But this was a bridge too far. They are bubbles. Scrubbing bubbles. It wasn’t real enough for the creepiness to in any way overpower the humor for me.
As for the target, I don’t agree that women were the sole target. After all, the ad was not for Shiny Suds, obviously, as previously stated. But the real target was support of the Household Product Labeling Act. So for every woman who felt this on a more fundamental level, there were also men who watched and were attracted to the ad from its humor. And obviously, men are just as capable of supporting legislation as women are.
But I’m not prepared to acknowledge it was simply a male-female issue. My wife, who has been a woman for some time, laughed at the commercial. And she feels for people in ads- she tears up at bank commercials, when the family gets the mortgage at the end.
So for me, this was an ad that worked. And I hope we see more like it. I also hope women stop getting harassed in the shower by large, loofah-crazy bubbles. I’m pretty sure these two are not mutually exclusive.
MOLLY SCHOEMANN: When I first watched the commercial for ‘Shiny Suds’, I had already heard that it had been banned for being offensive and disturbing, so I was prepared to heap scorn upon it. But then I watched it…and laughed. And watched it again. And laughed again. And showed it to my fiancé, who frowned and said, ‘That’s disturbing.”
“Not really,” I said. “I mean, I guess so. I still think it’s pretty funny though.”
I scrolled through the comments of others who had viewed it—and it was a pretty mixed bag there as well. Some, like me, thought it was funny. Others found it inappropriate. Ok, most found it in appropriate. And yes, I can see where they’re coming from: The catcalls and hooting that the little soap bubbles do is pretty skeezy and gross. It makes me a little uncomfortable. But…they’re also soap-bubbles. And they don’t actually do anything threatening. The woman in the ad is reluctant to take a shower with them hanging out in her tub…but she still does! And then they yell things at her from her soap-dish, but that’s it.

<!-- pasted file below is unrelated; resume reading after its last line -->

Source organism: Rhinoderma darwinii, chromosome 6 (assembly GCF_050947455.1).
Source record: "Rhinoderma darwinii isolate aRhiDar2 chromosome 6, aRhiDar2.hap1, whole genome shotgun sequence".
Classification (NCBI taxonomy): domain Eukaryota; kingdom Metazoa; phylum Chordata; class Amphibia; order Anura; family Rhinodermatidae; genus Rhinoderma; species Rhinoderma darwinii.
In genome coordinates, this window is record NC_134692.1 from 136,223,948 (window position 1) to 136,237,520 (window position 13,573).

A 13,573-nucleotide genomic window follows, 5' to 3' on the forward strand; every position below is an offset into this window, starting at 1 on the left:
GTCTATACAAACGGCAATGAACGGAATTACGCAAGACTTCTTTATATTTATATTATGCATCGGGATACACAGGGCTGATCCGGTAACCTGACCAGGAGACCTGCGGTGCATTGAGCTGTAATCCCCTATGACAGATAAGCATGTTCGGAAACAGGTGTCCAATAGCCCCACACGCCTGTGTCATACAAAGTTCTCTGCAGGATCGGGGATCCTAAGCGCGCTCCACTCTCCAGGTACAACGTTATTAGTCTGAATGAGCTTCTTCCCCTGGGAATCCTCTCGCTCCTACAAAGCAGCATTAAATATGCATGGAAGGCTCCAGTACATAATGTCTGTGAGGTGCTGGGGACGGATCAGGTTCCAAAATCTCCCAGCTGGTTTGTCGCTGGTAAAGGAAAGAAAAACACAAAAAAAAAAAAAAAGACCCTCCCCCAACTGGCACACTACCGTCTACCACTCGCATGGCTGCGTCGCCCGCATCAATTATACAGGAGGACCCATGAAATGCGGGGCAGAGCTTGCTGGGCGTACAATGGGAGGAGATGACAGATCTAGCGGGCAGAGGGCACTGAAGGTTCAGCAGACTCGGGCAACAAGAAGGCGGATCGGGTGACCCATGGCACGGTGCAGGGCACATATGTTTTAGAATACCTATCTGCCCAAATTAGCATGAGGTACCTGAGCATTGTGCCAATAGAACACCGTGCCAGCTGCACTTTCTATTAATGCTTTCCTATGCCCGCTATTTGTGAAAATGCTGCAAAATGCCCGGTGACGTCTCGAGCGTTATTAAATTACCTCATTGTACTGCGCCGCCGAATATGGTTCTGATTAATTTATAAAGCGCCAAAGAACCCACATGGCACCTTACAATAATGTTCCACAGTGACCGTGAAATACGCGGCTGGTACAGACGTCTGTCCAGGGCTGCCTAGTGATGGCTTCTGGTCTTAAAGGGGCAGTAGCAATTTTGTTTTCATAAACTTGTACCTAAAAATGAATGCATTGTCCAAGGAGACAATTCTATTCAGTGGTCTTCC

I hate to be one of those people who’s all, ‘lighten up, people, it’s funny!’ But seriously, lighten up, people. They’re soap bubbles. Unless you have been assaulted by soap-bubbles in your shower, and if you have, I’m sorry, I don’t really understand getting all up-in-arms about this commercial.
Part of the reason I liked it may be because it began in the typical way of commercials for bathroom cleansers—with a woman watching as a product left her shower sparkling—and then veered off into a subversive send-up of the genre. I tend to find such commercials to be tiresome because they only ever seem to feature women. Having grown up in a household watching both of my parents clean, I resent the fact that this fairly common scenario is not reflected in commercials. Why is it only women who seem to find fulfillment from washing a sink full of dishes or scrubbing a toilet?
I yearn for the day when I can turn on the TV and see an American male dusting off his hands and surveying a kitchen floor well mopped. In the meantime, I will continue to support any commercials which upset the female-dominated world of cleaning product commercials. I also support any commercial in which scrubbing bubbles are depicted as the gross, sexually frustrated sudsy cartoon characters they clearly are. I’ve always been kind of weirded out by them. It’s good to have that feeling vindicated.